Revisiting the McMillans

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By , November 21, 2014 1:50 am

Ding, ding, ding. Little bells are going off in my head this morning. Don’t know why it has taken me so long to put this together. The clues have been there all along. Cousins in my generation will remember that our parents always told us that Papa’s father was a Mr. McMillan. Well, that was called into question by my research a long time ago and finally put to rest with DNA results that proved that Papa’s father was a Norris. But the McMillan connection was still nagging at me. There were white McMillans living nearby when Papa was a child and he farmed land owned by Lee McMillan. Papa also named his son Earl Lee after the middle names of Lee McMillan’s two sons, Emmet Earl and Edwin Lee. Why? Ding, ding, ding. He obviously had a close personal relationship with the man in addition to the business one.

This morning I was looking at the ancestors of Robert’s firstborn James Henry Norris’ wife, Susie Mixon. Susie was the daughter of Charley Mixon and Charley was the son of Sam Mixon. Well, there were a lot of Mixons in the area and a lot of Sams and Charlie Mixons so I was spending a little time sorting them out. I have known for a long time that In the 20-30 years following Emancipation when black folks were still trying to decide what they wanted their surname to be, that Susie’s grandfather Sam and one of her uncles, Jim, were sometimes recorded as Mixon in the census and sometimes as McMillan. Also, in 1880 when he was 19 years old, Robert lived with Jim Mixon/McMillan. After staring at these names over and over, I remembered two things: (1) our cousin C. George Mixon (actually a Dawson but his step-grandfather who raised him was a Mixon) told me once that Robert’s children were their own cousins (through the Mixons), and (2) when Dad and I visited Wilcox County in the late 90s, our guide Mr. Shaw told us that Robert could go behind the counter at the general store and help himself to whatever he wanted (Lee McMillan was a merchant on the 1910 census) and that whites treated Robert differently than other blacks because everyone knew that he was “related to the folks around here.” Hmmm.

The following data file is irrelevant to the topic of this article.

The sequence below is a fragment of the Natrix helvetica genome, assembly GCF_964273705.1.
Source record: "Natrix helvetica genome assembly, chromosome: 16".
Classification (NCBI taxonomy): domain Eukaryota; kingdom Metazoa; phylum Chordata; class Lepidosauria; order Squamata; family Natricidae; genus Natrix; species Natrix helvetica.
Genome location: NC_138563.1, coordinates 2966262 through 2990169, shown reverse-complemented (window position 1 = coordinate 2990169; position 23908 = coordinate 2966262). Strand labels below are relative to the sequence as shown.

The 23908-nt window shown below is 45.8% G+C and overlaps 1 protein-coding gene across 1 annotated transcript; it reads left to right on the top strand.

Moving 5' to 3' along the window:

So here’s my breakthrough this morning . . . . we know that Robert’s father was not a McMillan but what if his maternal GRANDFATHER was a Mr. McMillan! That’s right, what IF his MOTHER’s (who we know absolutely nothing about) father was a McMillan. So this is my homework this weekend (and my assistant researcher Arianna Cydney-Laurel Williams’s too) to find the connection between Robert’s mother – who must have died in childbirth or when he was very young – and the McMillans of Wilcox County, AL. Lesson learned: listen to the family stories. The facts might not be exactly right but there’s always a kernel of truth in there somewhere.

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